Valerie Jablow, parent advocate in the District of Columbia, has untangled a tangled knot of obscure real estate deals, all derived from what is supposedly public property.

It begins with a large D.C. public school building formerly known as Taft junior high school.

At 201,000 square feet, Taft is a very large, DC-owned former DCPS junior high school adjacent to a public recreation area. It was closed in 2008 and since leased to charters–first Hyde, then its successor, Perry Street Prep, which holds a lease for the entire space.

But Perry Street Prep is hardly the only school located at Taft.

Perry Street sublets a portion of the building to LAMB. Perry Street also sublets another portion of the building to the private (and wealthy) nonprofit Charter School Incubator Initiative (CSII), which was founded (per its tax return) to provide new charter schools with facilities at below market rates. And Perry Street sublets yet another portion of the building to a small private school, St. Jerome.

In turn, CSII sublets its rented portion of Taft to LAMB.

And now, LAMB is proposing to rent a portion of its subleased space to Sojourner Truth (presumably in anticipation of moving its entire school out of Taft in the next few years to a new facility in Ward 4).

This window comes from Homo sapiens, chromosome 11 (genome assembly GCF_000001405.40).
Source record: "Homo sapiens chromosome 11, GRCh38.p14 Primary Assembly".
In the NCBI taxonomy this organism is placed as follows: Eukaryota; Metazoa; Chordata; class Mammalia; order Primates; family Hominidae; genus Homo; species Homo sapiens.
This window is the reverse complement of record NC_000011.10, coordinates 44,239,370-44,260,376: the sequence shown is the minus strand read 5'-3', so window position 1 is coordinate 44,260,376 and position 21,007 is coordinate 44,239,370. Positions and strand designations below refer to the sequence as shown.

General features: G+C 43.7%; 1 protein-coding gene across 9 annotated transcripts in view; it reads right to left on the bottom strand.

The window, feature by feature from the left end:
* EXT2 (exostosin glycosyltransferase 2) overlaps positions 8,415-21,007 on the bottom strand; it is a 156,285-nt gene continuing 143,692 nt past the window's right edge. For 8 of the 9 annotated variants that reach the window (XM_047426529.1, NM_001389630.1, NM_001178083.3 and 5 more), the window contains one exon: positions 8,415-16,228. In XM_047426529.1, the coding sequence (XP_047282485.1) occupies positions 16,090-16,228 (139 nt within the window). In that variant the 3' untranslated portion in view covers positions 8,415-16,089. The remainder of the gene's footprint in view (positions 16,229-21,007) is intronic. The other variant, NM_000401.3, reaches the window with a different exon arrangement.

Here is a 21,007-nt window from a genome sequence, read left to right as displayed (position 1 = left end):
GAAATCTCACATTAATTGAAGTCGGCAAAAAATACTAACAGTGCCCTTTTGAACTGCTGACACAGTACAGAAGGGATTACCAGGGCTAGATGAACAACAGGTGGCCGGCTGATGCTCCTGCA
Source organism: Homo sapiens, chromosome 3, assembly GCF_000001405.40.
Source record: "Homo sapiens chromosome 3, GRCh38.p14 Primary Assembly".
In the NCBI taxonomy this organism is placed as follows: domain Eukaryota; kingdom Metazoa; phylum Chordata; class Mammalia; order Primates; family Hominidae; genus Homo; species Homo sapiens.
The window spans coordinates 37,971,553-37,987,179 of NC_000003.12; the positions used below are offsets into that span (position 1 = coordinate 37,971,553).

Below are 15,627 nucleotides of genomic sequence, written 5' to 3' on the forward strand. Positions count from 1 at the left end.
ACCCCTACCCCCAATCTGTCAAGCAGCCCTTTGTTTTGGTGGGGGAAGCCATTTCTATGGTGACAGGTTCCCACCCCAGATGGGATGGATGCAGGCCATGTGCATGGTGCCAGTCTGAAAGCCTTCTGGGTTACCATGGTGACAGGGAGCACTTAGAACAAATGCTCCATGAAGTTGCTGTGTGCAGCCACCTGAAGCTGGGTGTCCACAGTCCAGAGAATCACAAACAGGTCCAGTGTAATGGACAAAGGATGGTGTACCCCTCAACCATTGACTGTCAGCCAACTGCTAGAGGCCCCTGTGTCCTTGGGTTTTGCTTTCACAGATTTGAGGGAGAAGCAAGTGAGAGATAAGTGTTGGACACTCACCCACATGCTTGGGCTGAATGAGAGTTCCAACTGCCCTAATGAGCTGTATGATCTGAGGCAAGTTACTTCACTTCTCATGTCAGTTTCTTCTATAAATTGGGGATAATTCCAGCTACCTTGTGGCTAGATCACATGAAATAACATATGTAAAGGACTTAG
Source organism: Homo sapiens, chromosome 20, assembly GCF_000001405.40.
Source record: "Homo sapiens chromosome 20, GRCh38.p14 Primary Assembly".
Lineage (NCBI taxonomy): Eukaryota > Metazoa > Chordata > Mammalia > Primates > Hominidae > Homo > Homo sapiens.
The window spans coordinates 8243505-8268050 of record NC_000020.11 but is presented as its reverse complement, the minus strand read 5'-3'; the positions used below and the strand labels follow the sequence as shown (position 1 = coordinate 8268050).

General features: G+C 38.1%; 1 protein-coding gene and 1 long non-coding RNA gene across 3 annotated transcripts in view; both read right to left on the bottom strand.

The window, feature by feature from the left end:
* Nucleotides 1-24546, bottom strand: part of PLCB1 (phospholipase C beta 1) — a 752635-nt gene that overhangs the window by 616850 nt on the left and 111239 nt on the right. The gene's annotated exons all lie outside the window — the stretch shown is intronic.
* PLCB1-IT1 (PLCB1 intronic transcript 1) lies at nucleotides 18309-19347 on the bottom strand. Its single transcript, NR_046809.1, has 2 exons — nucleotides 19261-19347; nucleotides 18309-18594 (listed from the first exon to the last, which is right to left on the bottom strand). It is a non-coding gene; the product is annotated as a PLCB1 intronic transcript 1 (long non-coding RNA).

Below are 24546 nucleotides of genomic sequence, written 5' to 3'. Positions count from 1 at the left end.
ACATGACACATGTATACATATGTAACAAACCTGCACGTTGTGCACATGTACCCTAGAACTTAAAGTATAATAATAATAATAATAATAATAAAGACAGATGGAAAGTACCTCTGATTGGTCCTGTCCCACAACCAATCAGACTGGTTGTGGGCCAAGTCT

That lease between LAMB and Sojourner is in the materials on the charter board website for the charter board’s February 2020 meeting.

But the posted lease is missing exhibits A, B, and C. In their place are blank pages.

Jablow works on the old-fashioned assumption that the public has a right to know what is being done with its money and its public facilities.

The D.C. officials have different ideas. To whom are they accountable as they ransack and dispose of the public trust?

Jablow asks the money question:

Why is our city seemingly not ensuring that the greatest monetary benefit from subletting and leasing a publicly owned building goes directly to the public?